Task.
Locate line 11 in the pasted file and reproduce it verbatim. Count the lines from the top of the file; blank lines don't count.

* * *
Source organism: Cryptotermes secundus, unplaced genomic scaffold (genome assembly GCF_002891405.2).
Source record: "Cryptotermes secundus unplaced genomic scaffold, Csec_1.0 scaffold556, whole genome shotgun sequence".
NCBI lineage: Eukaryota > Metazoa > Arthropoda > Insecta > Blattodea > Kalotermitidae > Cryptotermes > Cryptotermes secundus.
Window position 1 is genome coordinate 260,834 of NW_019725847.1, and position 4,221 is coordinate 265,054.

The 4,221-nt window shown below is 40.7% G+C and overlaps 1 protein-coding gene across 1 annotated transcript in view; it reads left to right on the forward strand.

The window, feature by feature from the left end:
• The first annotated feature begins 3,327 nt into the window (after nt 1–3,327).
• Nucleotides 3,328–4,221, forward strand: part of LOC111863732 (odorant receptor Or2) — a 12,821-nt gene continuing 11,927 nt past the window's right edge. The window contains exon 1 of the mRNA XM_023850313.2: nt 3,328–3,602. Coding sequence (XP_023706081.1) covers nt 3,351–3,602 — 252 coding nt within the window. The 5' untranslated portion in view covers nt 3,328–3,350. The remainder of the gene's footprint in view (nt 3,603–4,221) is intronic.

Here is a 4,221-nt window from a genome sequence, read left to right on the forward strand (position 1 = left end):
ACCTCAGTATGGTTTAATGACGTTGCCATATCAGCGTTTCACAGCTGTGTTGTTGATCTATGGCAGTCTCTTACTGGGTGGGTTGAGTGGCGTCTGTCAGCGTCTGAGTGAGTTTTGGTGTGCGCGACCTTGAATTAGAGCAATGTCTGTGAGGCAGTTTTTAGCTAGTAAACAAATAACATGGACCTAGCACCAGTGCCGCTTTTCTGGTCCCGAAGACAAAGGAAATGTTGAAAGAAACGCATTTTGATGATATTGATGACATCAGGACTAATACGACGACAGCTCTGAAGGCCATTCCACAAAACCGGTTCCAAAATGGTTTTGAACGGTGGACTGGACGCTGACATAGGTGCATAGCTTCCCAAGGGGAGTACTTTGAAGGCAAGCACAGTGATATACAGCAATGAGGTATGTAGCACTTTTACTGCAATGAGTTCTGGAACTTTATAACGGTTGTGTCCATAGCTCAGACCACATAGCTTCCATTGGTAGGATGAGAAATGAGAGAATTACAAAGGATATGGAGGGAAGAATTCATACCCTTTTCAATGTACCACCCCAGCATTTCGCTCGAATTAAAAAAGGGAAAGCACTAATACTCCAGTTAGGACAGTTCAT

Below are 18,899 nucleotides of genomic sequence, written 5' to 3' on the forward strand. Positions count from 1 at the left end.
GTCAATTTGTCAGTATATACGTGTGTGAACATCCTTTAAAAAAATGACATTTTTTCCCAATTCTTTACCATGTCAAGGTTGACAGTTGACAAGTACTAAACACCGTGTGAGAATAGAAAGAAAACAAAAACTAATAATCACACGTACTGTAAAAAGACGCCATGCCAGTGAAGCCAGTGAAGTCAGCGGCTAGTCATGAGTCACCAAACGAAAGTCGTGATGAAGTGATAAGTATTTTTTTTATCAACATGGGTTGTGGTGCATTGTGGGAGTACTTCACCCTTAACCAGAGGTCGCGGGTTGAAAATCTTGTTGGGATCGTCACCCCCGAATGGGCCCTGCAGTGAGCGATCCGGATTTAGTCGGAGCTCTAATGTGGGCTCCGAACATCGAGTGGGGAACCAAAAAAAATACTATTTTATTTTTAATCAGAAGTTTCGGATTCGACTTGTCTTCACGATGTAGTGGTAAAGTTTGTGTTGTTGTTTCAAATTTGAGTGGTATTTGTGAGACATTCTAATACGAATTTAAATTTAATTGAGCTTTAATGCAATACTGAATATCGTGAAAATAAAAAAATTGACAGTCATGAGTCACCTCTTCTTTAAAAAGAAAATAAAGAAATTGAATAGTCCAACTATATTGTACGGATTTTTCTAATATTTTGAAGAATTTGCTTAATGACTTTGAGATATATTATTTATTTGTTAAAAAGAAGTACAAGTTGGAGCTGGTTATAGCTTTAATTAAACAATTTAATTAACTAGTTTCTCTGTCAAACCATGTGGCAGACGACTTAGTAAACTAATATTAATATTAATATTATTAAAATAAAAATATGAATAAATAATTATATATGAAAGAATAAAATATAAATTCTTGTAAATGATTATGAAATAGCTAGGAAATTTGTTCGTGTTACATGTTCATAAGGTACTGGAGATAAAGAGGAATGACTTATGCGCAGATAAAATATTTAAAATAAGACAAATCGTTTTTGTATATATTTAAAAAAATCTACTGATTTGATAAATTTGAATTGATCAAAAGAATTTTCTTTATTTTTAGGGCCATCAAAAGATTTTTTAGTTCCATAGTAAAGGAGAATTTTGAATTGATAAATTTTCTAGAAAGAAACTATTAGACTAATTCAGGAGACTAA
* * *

Below are 18,899 nucleotides of genomic sequence, written 5' to 3' on the forward strand. Positions count from 1 at the left end.